• Jody Glynn Patrick

Grief vs. traumatic grief depression: A quick quiz


What is a “normal” grief default setting?

After my son’s death, I instinctively put up a force field to protect myself from feeling grief of that magnitude ever again. At the slightest hint that a loss could be on the horizon (when my mother was dying of cancer, for example, or when a romantic relationship seemed sure to fail), I turned off emotionally. From that point on, I simply "went through the motions" of coping. But when a surprise loss hits me upside the head, I  feel like a moth flying face first into a bug zapper and was hypersensitive to the loss.


This polarization of feelings, and the resulting emotional roller coaster, is natural. This dilemma of loving too little or caring too much may be with me (and possibly you?) forever. Coping with another traumatic separation often means reliving the greatest tauma or emotionally sidestepping it. It’s hard to level your emotions. Distancing ourselves from grief is a natural way to protect the core – and everything the body does instinctually, mentally and physically, is intended to protect the core life energy. But grief will not be denied. It will be expressed, eventually. Bottled up or shut “off”, it may resurface as an extreme reaction to lesser loss of a job, a lost opportunity, or an injured pet. Accepting or understanding that altered reality – a changed part of ourselves – will help move us toward a more peaceful and sane existence, and to a greater compassion for ourselves.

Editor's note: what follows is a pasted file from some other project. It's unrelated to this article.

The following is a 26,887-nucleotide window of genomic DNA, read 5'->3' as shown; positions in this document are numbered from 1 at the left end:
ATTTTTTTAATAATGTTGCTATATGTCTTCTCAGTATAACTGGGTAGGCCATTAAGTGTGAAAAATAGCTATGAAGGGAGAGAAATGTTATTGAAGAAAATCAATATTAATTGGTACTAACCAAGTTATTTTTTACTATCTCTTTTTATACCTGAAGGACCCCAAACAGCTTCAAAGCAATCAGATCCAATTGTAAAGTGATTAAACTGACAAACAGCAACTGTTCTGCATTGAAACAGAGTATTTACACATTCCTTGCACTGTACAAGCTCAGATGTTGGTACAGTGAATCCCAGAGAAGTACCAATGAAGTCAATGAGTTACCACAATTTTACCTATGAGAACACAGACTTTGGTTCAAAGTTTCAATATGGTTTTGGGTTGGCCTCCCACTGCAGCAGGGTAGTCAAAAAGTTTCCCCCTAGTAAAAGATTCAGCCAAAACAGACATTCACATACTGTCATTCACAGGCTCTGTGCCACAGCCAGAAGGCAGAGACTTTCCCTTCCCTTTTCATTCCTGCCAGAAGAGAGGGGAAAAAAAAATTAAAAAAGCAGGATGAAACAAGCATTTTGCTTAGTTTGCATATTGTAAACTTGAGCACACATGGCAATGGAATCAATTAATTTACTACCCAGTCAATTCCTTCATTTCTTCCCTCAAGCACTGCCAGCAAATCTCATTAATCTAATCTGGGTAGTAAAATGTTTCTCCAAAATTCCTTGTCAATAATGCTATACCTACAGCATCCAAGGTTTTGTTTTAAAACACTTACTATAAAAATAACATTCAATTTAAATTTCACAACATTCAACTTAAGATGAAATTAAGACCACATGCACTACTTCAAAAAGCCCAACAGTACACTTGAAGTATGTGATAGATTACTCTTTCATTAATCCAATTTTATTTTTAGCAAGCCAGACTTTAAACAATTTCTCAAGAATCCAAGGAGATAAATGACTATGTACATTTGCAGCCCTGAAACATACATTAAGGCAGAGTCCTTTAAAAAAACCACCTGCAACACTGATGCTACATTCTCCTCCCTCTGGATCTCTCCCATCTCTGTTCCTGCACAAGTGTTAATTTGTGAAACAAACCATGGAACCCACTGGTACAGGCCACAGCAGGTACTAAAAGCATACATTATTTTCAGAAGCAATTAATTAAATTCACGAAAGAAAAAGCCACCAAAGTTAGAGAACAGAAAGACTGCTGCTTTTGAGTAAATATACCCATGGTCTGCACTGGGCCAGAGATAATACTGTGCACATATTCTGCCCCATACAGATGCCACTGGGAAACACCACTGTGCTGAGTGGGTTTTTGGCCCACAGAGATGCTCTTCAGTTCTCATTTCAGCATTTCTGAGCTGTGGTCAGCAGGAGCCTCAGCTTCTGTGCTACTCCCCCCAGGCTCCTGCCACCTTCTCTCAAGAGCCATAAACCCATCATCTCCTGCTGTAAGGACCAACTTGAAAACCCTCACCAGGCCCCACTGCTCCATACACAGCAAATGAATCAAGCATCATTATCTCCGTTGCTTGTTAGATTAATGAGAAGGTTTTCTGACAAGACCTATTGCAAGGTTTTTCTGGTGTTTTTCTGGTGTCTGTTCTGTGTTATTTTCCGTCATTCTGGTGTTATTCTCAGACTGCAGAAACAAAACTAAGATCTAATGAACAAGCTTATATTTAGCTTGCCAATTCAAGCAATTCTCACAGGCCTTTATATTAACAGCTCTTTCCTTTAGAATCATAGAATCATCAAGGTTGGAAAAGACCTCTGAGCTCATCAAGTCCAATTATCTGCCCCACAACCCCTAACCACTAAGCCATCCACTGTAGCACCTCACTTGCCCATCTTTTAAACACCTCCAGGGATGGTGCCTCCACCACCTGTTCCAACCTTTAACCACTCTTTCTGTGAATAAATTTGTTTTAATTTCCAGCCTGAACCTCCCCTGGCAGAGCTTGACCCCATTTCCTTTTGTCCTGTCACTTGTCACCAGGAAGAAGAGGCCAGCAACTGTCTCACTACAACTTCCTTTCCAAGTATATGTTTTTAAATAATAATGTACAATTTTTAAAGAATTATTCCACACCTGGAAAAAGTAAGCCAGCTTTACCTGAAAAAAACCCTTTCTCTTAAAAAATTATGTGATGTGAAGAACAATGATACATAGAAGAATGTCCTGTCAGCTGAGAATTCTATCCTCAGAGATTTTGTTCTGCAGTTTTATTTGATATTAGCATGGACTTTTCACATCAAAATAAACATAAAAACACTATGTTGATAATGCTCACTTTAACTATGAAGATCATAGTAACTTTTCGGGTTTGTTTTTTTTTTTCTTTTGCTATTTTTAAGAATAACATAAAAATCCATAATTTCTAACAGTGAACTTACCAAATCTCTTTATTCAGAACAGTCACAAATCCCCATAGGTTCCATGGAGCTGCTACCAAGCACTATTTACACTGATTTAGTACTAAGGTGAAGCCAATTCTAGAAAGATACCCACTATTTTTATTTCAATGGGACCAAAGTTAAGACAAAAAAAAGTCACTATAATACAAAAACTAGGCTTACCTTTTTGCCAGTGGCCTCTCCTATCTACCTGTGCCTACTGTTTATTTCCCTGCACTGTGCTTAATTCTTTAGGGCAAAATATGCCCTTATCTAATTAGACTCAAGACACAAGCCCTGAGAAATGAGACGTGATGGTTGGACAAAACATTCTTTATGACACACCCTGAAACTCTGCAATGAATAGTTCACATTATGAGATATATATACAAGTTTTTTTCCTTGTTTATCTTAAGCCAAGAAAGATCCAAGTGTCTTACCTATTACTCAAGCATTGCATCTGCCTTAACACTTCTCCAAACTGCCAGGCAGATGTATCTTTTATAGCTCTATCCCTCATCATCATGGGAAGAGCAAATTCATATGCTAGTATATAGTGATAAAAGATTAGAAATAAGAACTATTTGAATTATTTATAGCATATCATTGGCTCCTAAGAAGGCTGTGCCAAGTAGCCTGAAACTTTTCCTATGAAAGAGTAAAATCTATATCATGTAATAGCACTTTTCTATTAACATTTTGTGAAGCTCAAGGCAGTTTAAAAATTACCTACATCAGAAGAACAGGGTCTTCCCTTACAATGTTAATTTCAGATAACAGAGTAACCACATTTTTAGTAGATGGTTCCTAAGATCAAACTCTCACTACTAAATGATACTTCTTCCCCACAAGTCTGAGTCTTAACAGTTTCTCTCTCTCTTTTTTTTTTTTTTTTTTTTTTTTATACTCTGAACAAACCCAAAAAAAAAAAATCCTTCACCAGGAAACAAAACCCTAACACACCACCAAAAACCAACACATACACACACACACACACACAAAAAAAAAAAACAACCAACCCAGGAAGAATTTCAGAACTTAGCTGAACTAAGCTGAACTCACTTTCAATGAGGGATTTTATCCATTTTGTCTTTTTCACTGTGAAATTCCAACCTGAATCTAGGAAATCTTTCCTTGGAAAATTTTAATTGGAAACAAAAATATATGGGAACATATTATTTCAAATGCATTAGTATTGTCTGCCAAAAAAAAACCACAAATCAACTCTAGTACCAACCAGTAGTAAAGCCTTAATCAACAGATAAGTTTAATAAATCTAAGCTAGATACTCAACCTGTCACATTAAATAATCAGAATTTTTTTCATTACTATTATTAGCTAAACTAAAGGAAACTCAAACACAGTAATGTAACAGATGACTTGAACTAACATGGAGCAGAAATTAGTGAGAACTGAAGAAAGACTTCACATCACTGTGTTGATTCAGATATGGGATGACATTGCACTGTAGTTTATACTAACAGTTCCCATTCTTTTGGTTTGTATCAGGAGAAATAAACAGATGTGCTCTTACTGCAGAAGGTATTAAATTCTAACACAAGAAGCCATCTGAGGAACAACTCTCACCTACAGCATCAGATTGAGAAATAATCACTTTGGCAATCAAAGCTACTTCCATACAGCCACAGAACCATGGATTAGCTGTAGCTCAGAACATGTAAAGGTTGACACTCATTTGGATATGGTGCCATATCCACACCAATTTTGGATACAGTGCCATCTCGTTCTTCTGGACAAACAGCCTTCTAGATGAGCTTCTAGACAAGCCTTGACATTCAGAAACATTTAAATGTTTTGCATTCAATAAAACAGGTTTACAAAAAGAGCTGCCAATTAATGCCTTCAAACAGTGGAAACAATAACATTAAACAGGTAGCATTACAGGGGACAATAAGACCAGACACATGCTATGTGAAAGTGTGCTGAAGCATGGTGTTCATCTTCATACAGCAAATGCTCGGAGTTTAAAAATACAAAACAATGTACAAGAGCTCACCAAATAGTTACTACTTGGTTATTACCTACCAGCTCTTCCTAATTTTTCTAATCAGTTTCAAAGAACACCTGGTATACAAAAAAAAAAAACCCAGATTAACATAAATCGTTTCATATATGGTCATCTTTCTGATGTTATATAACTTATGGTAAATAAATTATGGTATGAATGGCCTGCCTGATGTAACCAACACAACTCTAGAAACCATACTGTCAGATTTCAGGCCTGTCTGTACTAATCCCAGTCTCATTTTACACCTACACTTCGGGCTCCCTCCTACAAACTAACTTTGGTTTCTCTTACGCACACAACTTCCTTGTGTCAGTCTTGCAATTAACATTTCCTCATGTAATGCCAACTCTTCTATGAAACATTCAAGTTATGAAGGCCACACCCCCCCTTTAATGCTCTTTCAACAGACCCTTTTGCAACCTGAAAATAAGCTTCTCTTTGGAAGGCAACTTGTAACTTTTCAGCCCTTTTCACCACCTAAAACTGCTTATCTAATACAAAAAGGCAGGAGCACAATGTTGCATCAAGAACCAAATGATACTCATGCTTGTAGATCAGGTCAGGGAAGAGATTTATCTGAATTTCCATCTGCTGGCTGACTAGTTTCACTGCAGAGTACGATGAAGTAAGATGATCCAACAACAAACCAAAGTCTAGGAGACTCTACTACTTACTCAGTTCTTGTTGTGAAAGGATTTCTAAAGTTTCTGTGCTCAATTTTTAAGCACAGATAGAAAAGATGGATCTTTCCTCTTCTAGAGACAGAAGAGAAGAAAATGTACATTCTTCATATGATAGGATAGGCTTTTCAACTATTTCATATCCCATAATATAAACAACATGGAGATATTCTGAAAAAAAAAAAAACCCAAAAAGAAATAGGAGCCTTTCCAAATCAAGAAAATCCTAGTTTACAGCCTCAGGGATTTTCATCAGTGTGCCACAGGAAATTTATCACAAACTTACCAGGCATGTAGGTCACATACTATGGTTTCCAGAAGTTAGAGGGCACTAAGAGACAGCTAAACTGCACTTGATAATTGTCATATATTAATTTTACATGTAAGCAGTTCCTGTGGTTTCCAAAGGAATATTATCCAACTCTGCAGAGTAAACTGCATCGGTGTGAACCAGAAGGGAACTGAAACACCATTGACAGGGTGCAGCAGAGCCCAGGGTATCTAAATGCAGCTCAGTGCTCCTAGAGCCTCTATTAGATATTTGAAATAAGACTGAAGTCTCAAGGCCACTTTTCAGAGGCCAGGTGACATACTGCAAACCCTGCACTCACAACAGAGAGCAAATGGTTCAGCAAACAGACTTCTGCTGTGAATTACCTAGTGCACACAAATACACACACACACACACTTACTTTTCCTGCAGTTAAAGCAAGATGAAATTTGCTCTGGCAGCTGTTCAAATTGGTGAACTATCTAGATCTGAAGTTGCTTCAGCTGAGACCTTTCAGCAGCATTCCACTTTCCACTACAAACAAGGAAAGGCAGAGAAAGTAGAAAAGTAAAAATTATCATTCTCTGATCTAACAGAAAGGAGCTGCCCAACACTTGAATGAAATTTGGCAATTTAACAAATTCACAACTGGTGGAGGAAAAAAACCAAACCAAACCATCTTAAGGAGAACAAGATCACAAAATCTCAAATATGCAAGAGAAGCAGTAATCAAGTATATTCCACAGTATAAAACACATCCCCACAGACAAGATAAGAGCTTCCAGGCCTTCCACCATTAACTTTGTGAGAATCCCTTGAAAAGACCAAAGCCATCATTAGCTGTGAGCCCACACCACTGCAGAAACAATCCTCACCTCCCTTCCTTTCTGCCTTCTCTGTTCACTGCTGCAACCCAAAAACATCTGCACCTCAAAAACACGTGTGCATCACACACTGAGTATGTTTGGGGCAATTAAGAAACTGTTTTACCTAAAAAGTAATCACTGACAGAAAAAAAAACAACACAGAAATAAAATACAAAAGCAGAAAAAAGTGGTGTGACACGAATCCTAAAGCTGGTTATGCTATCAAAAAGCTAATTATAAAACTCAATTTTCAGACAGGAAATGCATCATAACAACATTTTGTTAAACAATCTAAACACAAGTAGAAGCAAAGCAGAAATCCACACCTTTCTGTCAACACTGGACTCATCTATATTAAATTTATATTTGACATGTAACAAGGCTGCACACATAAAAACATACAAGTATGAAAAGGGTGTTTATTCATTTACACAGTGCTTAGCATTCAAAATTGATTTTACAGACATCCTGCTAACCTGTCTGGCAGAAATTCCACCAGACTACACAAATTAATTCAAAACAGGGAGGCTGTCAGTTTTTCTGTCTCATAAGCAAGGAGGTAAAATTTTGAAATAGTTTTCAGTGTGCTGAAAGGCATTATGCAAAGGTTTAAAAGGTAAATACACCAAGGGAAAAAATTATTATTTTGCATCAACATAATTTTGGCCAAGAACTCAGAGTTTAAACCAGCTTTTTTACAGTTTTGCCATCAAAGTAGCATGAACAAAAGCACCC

It's considered Traumatic Grief if you disconnect from all the love and joy in the world and slide into a depression that is long lasting. That is not a natural reaction, it is a clinical depression. Untreated, it won't just go away. You need help. Symptions include: purposelessness about the future; numbness, detachment, or absence of emotional responsiveness; difficulty believing or acknowledging the death; feeling that life is empty or meaningless; feeling that part of oneself has died; shattered world view; assuming symptoms of harmful behaviors of the deceased person; excessive irritability, bitterness, or anger related to the death.


Worried you're suffering from Traumatic Grief? Here is a quick quiz that you can download. It is not a diagnostic tool by itself, but an indicator light to help you differentiate between the natural grief process, and the more traumatic grief response of depression that lasts six months or longer. If you feel you do have Traumatic Grief, please see a counselor. It isn't a matter of having the "will" to heal yourself; it's likely beyond your ability.


And really… can’t we use any help we can get?


Point this week: Go easy on yourself. Be compassionate and understanding about the depth and breadth of the loss you have suffered. Then work to identify grief patterns and to address any problems you become aware of.

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